DR Congo's UN forces attack Rwanda's FDLR rebels

  • 11 December 2013
  • From the section Africa
UN troops in DR Congo (file photo)
Image caption The UN says it wants neutralise all armed groups

UN forces have launched an offensive against a Rwandan rebel group in eastern Democratic Republic of Congo in a new move to end regional instability.

The FDLR was the next target following the defeat of M23 rebels and a key road had already been recaptured, the UN's force commander Gen Carlos Alberto dos Santos Cruz told the BBC.

Neighbouring Rwanda views the FDLR as major threat to its stability.

The group is accused of involvement in the 1994 genocide in Rwanda.

Some 800,000 people, mostly from the Tutsi ethnic group, were killed in the conflict.

'Spread out'

Rwanda invaded resource-rich eastern DR Congo in 2003 under the pretext of fighting the FDLR, which is made up of the rival Hutu ethnic group.

The UN has more than 19,000 troops in DR Congo, with an attack force given the mandate of neutralising armed groups.

Gen Dos Santos Cruz told the BBC that 200 UN troops and an attack helicopter supported government troops in a two-day operation against the FDLR.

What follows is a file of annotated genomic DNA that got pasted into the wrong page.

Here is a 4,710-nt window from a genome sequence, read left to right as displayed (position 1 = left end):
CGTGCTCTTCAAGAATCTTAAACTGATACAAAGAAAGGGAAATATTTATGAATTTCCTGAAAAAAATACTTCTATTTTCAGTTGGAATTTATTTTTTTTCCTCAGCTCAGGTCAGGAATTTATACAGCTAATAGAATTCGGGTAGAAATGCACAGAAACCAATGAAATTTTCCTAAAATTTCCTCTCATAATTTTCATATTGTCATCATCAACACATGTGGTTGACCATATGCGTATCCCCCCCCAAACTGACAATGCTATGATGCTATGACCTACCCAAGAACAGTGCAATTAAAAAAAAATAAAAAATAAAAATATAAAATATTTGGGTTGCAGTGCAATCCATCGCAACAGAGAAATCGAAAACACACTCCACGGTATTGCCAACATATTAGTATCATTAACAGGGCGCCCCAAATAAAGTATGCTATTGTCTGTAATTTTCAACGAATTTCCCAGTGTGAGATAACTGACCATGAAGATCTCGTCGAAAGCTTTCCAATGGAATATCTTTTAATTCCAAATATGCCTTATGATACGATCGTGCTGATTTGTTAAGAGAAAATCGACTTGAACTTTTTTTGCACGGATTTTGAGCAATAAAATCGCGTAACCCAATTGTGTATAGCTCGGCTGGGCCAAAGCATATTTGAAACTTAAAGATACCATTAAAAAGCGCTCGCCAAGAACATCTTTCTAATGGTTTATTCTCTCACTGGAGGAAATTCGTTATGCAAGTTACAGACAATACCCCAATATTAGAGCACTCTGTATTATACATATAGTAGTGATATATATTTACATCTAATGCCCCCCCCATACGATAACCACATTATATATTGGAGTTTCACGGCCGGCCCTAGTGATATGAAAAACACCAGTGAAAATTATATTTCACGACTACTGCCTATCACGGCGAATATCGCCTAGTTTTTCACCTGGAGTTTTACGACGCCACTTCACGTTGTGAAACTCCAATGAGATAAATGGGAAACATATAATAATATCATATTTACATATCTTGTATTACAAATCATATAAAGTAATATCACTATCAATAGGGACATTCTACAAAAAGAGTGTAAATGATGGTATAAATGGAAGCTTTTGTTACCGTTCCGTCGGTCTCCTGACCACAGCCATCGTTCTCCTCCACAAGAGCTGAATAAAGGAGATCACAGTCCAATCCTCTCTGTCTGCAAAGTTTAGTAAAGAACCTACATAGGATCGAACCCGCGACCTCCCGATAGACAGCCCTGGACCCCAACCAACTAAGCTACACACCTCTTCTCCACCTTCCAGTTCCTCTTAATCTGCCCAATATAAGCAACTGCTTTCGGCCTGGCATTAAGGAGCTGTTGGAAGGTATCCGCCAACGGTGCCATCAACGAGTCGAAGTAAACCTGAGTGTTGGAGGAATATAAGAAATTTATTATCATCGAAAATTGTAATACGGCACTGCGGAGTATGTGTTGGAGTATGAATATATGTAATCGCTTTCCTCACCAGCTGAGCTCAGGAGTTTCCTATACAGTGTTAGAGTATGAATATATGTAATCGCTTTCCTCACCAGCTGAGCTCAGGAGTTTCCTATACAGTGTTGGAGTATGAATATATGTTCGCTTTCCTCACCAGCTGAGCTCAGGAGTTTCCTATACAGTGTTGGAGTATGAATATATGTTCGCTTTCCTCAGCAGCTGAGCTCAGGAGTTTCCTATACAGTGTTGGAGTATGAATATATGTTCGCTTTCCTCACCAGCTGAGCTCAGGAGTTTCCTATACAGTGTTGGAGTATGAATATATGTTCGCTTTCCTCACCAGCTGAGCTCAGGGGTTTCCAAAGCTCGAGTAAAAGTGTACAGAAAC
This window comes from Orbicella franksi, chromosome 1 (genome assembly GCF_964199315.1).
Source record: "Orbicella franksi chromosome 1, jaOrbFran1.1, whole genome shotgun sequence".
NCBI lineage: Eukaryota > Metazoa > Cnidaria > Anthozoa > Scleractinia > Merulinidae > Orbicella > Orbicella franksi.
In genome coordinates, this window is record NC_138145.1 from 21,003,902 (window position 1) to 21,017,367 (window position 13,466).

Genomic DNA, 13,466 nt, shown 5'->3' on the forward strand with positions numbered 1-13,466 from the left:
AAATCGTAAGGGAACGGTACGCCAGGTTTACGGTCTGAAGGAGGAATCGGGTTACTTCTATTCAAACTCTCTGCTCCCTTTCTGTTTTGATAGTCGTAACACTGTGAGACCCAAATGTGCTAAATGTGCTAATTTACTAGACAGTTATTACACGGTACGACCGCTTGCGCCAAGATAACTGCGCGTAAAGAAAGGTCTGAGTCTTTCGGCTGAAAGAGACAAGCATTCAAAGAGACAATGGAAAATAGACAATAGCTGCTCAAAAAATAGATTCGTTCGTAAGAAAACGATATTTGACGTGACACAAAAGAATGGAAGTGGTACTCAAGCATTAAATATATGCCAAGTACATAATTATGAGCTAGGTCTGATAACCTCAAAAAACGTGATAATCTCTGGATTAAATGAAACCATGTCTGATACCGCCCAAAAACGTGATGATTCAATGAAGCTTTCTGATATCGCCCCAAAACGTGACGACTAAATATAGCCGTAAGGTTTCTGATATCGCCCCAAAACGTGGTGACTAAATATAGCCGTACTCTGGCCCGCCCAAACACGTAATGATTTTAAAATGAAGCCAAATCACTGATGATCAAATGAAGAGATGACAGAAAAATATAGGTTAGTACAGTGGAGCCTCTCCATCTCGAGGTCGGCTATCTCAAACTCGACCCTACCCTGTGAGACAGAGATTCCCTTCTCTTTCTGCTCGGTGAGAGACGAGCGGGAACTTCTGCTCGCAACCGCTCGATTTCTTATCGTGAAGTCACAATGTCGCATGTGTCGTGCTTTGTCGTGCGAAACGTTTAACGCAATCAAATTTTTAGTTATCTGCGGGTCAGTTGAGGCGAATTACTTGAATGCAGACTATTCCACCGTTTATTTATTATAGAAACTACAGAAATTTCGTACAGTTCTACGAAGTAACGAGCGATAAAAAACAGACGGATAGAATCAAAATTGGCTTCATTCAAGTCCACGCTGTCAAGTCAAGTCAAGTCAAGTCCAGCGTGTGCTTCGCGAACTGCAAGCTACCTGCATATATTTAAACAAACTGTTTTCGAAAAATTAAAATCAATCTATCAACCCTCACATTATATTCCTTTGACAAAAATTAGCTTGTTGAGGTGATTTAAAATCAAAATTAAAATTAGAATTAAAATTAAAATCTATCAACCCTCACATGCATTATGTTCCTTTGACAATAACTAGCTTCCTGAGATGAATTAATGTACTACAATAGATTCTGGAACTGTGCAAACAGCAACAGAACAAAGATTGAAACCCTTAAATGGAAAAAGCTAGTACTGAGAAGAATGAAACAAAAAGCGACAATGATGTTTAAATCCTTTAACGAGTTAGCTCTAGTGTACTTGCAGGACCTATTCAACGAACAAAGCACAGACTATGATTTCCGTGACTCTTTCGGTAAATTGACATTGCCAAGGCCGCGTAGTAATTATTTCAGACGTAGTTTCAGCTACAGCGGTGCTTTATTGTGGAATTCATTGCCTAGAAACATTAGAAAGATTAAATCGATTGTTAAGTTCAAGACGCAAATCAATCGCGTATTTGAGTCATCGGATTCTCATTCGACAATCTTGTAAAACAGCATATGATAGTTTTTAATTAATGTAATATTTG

There was hardly any fighting, as FDLR fighters fled their positions, he said.

The government had regained control of the road between the towns of Kitchanga and Pinga, Gen Dos Santos Cruz said.

"It was very important to open the way to Pinga because for almost two years the population was almost isolated because of the presence of FDLR and some more associated groups along the road," he added.

UN officials estimate there are about 1,500 FDLR fighters spread out in small groups across eastern DR Congo's North and South Kivu provinces, an area the size of England.

The group has not carried out any major cross-border raid into Rwanda in recent years, correspondents say.

The FDLR was formed by Hutu militiamen who retreated to DR Congo when the genocide ended with the seizure of power by the Rwandan Patriotic Front led by Paul Kagame, who is now president.

Since 2011, Mr Kagame has repeatedly been accused of backing the M23 to counter the FDLR - an allegation he denies.

UN and DR Congo government forces defeated the M23 last month.

Most M23 fighters come from the same Tutsi ethnic group as Mr Kagame.

DR Congo has been hit by more than two decades of instability.

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